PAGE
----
It happened so fast that Johns Hopkins freshman midfielder Brian Christopher did not grasp the details surrounding his move, which lifted the visiting Blue Jays and crushed desperate Loyola.
Midway through overtime at Diane Geppi-Aikens Field, Christopher slid into the crease area, then watched sophomore midfielder Paul Rabil roll off a screen, cut to the goal, and prepare to shoot. Suddenly, Loyola defenseman David Moore checked Rabil's stick from behind, and the ball hung in the air.
With 2:38 left, Christopher snatched the ball at thigh level, turned, and from point-blank range, fired a high shot past Loyola senior goalie Michael Fretwell to give the No. 7 Blue Jays a 7-6 victory, before 4,812, the largest lacrosse crowd at Loyola this season.
Hopkins (8-4) finished its regular season with its first three-game winning streak. Each of the wins has been by one goal. Besides securing a home game in the NCAA tournament's first round next week - the Blue Jays could receive a No. 5 or 6 seed tonight, when the 16-team field will be announced - Hopkins probably knocked Loyola (6-6) out of contention for the tournament.
The Greyhounds, whose best win came against fifth-ranked Georgetown on April 15, likely would have clinched their first tournament berth in five years by beating Hopkins for only the fourth time in 44 tries.
And Loyola's fate may have been sealed because Christopher found himself in the right spot to score a goal in his ninth consecutive game.
"I thought [Rabil] was just going to the goal. Whatever happened, the ball bounced right to me," said Christopher, who is tied for fourth with 11 goals. "It was just reflex. ... I just picked it up and shot it."
"We've won a lot of one-goal games here. I'd like to think that's more than luck," said Blue Jays coach Dave Pietramala, who is 24-4 in one-goal decisions and 10-2 in overtime at Hopkins. "The bottom line is it bounced [Christopher's] way, but he still has to throw it in the back of the goal."
The game featured four lead changes, spurts of scoring, and fine play by both goalies. Blue Jays junior Jesse Schwartzman had 14 saves, and Fretwell had nine. Hopkins had to overcome its own problems, including 17 turnovers and four blown clears, and had to counter a slowed-down offensive tempo Loyola employed to near perfection.
The Greyhounds, who got two goals apiece from junior midfielder Andrew Spack and junior midfielder C.J. Sinisgalli, nearly won after a 3-0 third-quarter run. That turned a 4-2 deficit into a 5-4 Greyhounds lead with one second left in the quarter.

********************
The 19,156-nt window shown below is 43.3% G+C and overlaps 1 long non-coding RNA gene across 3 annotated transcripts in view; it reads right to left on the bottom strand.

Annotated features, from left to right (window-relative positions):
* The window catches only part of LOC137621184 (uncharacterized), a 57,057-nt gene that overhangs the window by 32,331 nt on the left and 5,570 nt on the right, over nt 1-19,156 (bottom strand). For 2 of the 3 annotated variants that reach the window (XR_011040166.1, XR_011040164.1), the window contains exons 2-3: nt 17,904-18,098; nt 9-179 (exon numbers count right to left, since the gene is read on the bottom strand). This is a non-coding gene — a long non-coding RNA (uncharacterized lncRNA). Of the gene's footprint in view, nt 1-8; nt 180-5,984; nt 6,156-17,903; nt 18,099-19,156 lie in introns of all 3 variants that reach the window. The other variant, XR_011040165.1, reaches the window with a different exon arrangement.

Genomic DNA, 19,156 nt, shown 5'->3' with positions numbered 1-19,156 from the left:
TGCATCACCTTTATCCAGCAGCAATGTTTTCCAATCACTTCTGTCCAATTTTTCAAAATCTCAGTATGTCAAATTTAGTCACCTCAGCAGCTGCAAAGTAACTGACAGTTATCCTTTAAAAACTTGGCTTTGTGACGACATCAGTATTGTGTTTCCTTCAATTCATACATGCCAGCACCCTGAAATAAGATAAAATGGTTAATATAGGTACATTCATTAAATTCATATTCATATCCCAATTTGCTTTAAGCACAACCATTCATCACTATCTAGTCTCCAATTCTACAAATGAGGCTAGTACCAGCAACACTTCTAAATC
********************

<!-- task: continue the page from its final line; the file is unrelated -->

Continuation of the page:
The run started after Schwartzman made a great man-down save, then promptly turned it over with a bad outlet pass that freshman defenseman P.T. Ricci picked off and delivered to Sinisgalli, who beat Schwartzman one-on-one, with 13:20 left in the period.
Hopkins, which was outshot 39-22, kept its poise and made much of its low possession time. The Blue Jays needed 50 seconds to retake a 6-5 fourth-quarter lead. A Loyola turnover resulted in a goal on the crease by junior attackman Drew Dabrowski with 7:01 left. Senior midfielder Greg Peyser, who won nine of 12 faceoffs, won the ensuing draw and passed to sophomore attackman Kevin Huntley for the lead at 6:11.
But Spack tied it for the last time with a 15-yard shot with 4:20 to go, and the Greyhounds held the ball for the rest of regulation by burning three timeouts and missing the cage four times. Then, after Loyola forced a turnover by Peyser after he won the opening faceoff in overtime, Field took the ball away from junior midfielder Cory Coffman and got it to Rabil. Rabil finished with two goals and an assist.
"This is a tough one. It's going to take a little time to get over," Loyola coach Charlie Toomey said. "But I think we're still in the tournament."
Johns Hopkins 1 2 1 2 1 - 7
Loyola 2 0 3 1 0 - 6
Goals: JH- Rabil 2, Huntley, Christopher, Drabowski, Byrne, Koesterer; L- Spack 2, Sinisgalli 2, Leonard, R. Rabidou. Assists: JH- Rabil, G. Peyser, S. Peyser; L-Bauers, Coffman, Ricci Wilcox. Saves: JH- Schwartzman 14; L- Fretwell 9. A- 4,812.